A: KON helped me transition my scholarly efforts from bench and field research to perspectives in practice. This was a better fit for me as a professor, department chair, and later division coordinator and school dean in a small liberal arts college with emphasis on excellence in teaching. Through acquaintance with KON’s programs of work, I reframed my scholarship to leadership in quality faculty, programs, and facilities development in higher education. I was also privileged to report at several programs and in proceedings of the Council for Administrators of Family and Consumer Sciences (CAFCS) and the American Association of Family and Consumer Sciences (AAFCS). Additionally, I co-authored numerous self-study reports for initial and reaccreditation for AAFCS and chaired C-N’s institutional self-study and site visit. I then co-authored a book with Dr. Ellen Millsaps, a former Writing Across the Curriculum Regional Workshop leader for KON in the 90’s entitled A Handbook to Guide Educational Institutions Through the Accreditation Process. Happily, I had an article published in Kappa Omicron Nu’s Forum entitled, “The place of family and consumer sciences in a small, private college.” A decade later, I was privileged to have my KON conclave address, “The Case for KON Leadership,” published in Kappa Omicron Nu Dialogue. More recently, I was honored to have my biography included among the 130 Leaders in Family Consumer Sciences, published by KON in 2016.

Dr. Kitty Coffey, FCS Department Chair, and Dr. Diana Carroll, Alpha Beta Xi Chapter Advisor worked closely together at Carson Newman.
Q: What have you learned from KON?

A: I’ve learned the values of collaboration, leadership, and mentorship in the continuous quality improvement of scholarship. Particularly relevant to us, I think, is mentorship. For example, my department chair predecessor – Dr. Evelyn Simpson – who served as C-N’s first KOΦ chapter advisor, skillfully mentored her successor advisor, Dr. Diana D. Carroll. Diana served in that capacity until her retirement being twice named KON Outstanding Advisor and an elected Vice President on the Board of Directors. Following Diana’s retirement, I took a turn as the interim KON chapter advisor. With Diana’s consultation I mentored new faculty member, Dr. Amber Roth, to become C-N’s third KON chapter advisor in 50 years. Collaboration, Succession, and Continuity!

Dr. Coffey presents certificate of appreciation to host Ray Bible while colleague Dr. Diana Carroll looks on. Certificate of Appreciation was awarded to hosts of Dr. Carroll’s FCS Cooperative Management and Housing class studying “adaptive housing for aging in place.”
Q: What contributions can be made by members in retirement?

A: I’m almost into my second year of retirement. As department chair, I would directly encourage and mentor someone. Now, I can contribute by sharing my thoughts and insights with KON leadership as someone who has been with KON a long time and has seen the history of our programs and projects. This is one of the many perspectives needed as you move our organization forward. As we regenerate, I can offer some perspectives on what I have seen as valuable from the past that might help shape our future.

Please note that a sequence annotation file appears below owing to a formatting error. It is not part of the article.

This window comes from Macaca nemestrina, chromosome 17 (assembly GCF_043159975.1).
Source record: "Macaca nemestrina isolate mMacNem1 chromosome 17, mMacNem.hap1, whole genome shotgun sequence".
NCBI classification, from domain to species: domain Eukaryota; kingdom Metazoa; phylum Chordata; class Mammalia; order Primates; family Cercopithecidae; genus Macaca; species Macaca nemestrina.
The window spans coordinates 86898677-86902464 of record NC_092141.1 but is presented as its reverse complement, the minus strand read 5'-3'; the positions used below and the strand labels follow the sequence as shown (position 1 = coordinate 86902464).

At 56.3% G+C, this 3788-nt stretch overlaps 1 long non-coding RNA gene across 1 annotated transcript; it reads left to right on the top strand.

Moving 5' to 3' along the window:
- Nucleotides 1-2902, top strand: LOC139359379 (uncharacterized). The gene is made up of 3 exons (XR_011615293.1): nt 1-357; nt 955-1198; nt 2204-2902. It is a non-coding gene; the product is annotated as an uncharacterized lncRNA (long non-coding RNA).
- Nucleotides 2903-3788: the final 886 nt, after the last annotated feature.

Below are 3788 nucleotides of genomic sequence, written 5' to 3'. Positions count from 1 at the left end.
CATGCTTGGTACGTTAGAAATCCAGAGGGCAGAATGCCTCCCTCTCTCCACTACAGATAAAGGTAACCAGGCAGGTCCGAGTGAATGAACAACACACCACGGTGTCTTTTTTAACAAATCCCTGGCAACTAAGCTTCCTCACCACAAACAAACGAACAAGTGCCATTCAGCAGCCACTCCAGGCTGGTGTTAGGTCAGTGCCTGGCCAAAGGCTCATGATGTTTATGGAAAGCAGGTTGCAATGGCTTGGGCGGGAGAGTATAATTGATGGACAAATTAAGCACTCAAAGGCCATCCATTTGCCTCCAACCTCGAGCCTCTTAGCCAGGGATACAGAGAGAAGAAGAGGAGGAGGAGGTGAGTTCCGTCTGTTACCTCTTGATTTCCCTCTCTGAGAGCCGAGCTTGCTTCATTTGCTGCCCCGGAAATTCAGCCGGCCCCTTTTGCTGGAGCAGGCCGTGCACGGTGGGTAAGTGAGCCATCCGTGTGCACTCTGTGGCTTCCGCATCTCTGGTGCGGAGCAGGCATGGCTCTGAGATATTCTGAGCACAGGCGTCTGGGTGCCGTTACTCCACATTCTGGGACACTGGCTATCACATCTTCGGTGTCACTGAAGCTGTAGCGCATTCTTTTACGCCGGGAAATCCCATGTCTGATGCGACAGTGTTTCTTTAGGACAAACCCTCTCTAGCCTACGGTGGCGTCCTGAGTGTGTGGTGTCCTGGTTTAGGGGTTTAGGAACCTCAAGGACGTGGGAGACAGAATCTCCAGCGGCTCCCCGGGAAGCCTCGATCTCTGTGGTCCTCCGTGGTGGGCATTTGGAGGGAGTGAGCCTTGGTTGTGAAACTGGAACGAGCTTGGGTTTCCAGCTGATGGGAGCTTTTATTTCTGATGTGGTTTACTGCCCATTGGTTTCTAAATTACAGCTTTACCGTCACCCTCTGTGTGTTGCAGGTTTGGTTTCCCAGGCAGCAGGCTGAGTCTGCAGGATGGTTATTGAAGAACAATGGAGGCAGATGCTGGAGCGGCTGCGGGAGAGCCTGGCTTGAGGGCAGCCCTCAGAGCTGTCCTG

It’s so important for our alumni to be just as engaged as our students. We can encourage alumni members to sponsor today’s student scholars by mentoring them and helping them build their leadership skills and develop their own networks. It also wouldn’t hurt to always have an alumnus on the board. Recently retired might be ideal.

Dr. Coffey presents student Sarah Sharp with KON Scholars award, with Kathleen O’Rourke
Q: In your opinion, what do you think KON needs?

A: Already, KON has enhanced its media, email outreach, and the blog. We’re at a very exciting point in transitioning from the past to the present. We’ve realized that our old paradigms, no matter how proud we were of them, are past. With excitement and vision, we’ve adapted. Now, we’re looking into the future. We’re strengthening our new programs in the human sciences in hospitality, kinesiology, and exercise science. There’s new blood in leadership and in association management, too. We need to provide our students today something to do. I’m excited to see people wanting to get onto committees and to contribute. There’s a great legacy that’s been created. KON has a VERY proud past and a VERY promising future.

From L to R: Dr. Kitty R. Coffey, Chelsea Buchanan, Dr. Diana D. Carroll
Q: What are your hobbies/interests?

A: I collect cookbooks from every city I go to. They all have some history. When I was teaching, I didn’t have much time to practice, but now I use them. What’s Kitty’s favorite recipe right now? Exotic chicken salad from the Junior League Cookbook of Memphis. It uses diced rotisserie chicken, curry, grapes, and soy sauce and is a hit at potlucks. She thinks again and amends her answer: “Or banana pudding. I substitute the vanilla wafers with Famous Amos™ macadamia nut cookies. I just use the instant pudding box, but with the upgrades, you’d never know.